By Andrew J. Skerritt
The paintings pick you up and transport you to distant and exotic – yet familiar –places.
Each painting, whether it’s the majestic orange and red sunsets, the brightly hued egrets, flamingoes, palms, or royal poincianas and oaks draped in Spanish moss, is the work of one of the Highwaymen, the mythic African American painters whose works of art imprinted the Sunshine State’s tropical landscape into the popular American imagination.
“They are a sort of window to Florida’s past -- an idyllic time, unspoiled by development,” said Bruce Graetz, a senior curator at the Florida Museum of History.
The paintings – 26 in all – one for each Highwayman living and dead – comprise a complete Highwaymen series that is the result of an ambitious project 10 years in the making.
“To my knowledge, it’s the only place in terms of public exhibits, where visitors can see all them in one location,” said Graetz, one of the curators of the collection. “A lot of exhibits have a number of Highwaymen paintings. This is a long-term display. It’s something the public can come and see.”
And the public has been coming. One recent Saturday, Tallahassee natives Laura Davis and Ryan Webster stood transfixed in front of the wall of framed landscapes.
The self-taught and self-mentoring Highwaymen created a body of work of thousands of paintings, despite facing many racial and cultural barriers. Mostly from the Fort Pierce area, they painted their vivid landscapes, often on scraps of material scavenged from their construction jobs, and made a living selling them door-to-door to businesses and individuals throughout Florida from the mid-1950s through the 1980s. They also peddled their work from the trunks of their cars along the eastern coastal roads, hence the Highwaymen monicker.
The collection at the Tallahassee museum spans the work of Alfred Hair to Alfonso Moran, and includes the Newton brothers, Harold, Lemuel and Samuel, plus Carnell Smith’s egrets, swamps, Spanish moss and the Indian River.
Willie Daniels’ pink flamingoes, swamp, water, grass and trees set against a beckoning dusk – gray at the bottom, orange-pink and hopeful at the top, and Robert Butler’s Hillsborough River.
“I think it’s awesome,” said Davis, who was drawn to the Rodney Demps painting that reminded her of 2004, when Florida was lashed by nature’s fury.
“I love the hurricane one,” she said.
Funded by the Museums of Florida History Foundation, the complete series is a result of collection and collaboration. Some of the works came from collectors, while others came from the artists themselves. Each year, one artist would load his paintings into his vehicle as in years gone by and drive to the museum in Tallahassee.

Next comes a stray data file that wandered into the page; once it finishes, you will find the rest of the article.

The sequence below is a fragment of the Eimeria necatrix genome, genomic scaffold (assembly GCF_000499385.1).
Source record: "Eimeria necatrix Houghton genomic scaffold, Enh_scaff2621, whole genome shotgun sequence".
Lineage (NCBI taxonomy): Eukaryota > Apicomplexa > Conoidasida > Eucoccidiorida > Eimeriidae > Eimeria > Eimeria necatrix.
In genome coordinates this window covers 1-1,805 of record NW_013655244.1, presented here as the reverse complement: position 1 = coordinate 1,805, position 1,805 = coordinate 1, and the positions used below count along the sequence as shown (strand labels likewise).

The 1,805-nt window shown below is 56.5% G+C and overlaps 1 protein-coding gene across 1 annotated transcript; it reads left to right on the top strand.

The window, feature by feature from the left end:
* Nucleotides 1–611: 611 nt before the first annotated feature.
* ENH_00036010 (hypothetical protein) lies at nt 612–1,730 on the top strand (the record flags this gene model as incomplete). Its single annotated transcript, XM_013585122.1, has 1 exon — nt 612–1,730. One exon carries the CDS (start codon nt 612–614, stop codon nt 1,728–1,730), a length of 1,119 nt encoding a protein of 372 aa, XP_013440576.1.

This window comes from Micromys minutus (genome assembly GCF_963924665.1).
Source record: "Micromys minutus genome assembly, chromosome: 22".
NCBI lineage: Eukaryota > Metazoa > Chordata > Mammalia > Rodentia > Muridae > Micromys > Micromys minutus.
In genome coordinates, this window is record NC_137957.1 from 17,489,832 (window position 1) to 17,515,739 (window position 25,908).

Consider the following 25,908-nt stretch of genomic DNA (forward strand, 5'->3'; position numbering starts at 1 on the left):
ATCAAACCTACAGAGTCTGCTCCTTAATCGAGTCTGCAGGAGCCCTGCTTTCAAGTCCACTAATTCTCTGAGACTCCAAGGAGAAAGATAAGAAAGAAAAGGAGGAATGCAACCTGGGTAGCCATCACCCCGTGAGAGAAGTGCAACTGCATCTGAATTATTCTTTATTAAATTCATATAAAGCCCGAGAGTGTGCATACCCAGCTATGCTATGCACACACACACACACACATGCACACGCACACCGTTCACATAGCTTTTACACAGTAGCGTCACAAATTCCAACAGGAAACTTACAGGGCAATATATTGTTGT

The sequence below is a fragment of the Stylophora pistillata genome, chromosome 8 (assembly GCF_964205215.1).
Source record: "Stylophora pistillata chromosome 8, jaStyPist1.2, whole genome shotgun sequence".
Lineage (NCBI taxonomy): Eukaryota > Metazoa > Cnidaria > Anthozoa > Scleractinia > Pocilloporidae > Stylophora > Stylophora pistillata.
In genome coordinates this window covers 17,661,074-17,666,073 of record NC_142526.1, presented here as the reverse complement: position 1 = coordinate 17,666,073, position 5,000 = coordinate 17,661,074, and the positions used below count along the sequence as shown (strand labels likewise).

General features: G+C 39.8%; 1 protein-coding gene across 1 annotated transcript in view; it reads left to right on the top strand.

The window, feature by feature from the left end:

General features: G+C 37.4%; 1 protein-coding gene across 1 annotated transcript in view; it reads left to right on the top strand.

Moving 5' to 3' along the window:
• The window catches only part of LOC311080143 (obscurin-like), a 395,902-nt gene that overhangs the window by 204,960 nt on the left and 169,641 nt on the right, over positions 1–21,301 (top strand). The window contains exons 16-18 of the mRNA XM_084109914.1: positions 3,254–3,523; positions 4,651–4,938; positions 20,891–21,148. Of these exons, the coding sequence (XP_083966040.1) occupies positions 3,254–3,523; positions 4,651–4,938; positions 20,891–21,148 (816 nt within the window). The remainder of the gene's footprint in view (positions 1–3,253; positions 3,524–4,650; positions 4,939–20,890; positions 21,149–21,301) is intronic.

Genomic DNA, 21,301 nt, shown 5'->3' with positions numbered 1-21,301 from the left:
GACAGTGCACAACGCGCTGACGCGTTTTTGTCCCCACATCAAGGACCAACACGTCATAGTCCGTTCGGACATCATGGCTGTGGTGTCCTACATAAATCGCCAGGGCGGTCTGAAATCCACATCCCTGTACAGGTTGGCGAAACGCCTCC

“We would talk to the artists and get an idea of which one was most representative of their work,” Graetz said. That work would be added to the permanent collection.
For Mary Ann Carroll, that work celebrates the Royal Poinciana, the second painting added to the collection. Carroll, who was first introduced to painting as a 9-year-old watching Harold Newton, is the only woman among the Highwaymen.
“It means a lot to me. It’s something that was never dreamed of when we started,” said Carroll. At 72, Carroll still paints and also pastors a church in her hometown of Fort Pierce – the birthplace of the Highwaymen movement.
“It’s blessing from God,” Carroll said. “It didn’t have to happen. I am always grateful. It didn’t dawn on us how important this would be in the state of Florida history.”
For the Highwaymen, the paintings are only part of the attraction. Just as engaging are their personal stories of triumph and tragedy – Alfred Hair, the acknowledged creator of the phenomenon that became the Highwaymen, was shot and killed in 1970 at age 29.
Art allowed Carroll, a single mother, to raise seven children on her own.
“Women did not do some of the things I did for survival,” said Carroll, who is one of 18 surviving Highwaymen artists. “It was just what I did. I enjoyed it and still do.”
The stories and paintings are captured in a 62-page catalogue, “Florida Highwaymen: A Museum’s Collection,” on sale in the museum’s gift shop.
The stories also come alive on Wednesdays and Fridays when museum volunteer Peter Jefferson offers visitors a tour of the collection. Jefferson, an 84-year-old retired architect, takes visitors through his first encounter with the Highwaymen paintings at thrift stores and yard sales and wraps those stories with the personal narratives of the artists.
“It’s a wonderful story,” said Jefferson, who revels in introducing young museum visitors to this largely underappreciated piece of Florida’s culture and history.
“When I get young students I try to get them focused,” he said. “Many black people haven’t heard of the Highwaymen.”
When you go…
The Museum of Florida History
500 S. Bronough St., Tallahassee
Admission is free
The museum is a portal to discovering the state’s the long and diverse past. In addition to the Highwaymen exhibit, the museum also features “Forever Changed: La Florida 1513 to 1821,” an intimate look at the Spanish encounters with the Native American people who inhabited the state. The museum is within walking distance of the Old State Capitol and downtown restaurants.
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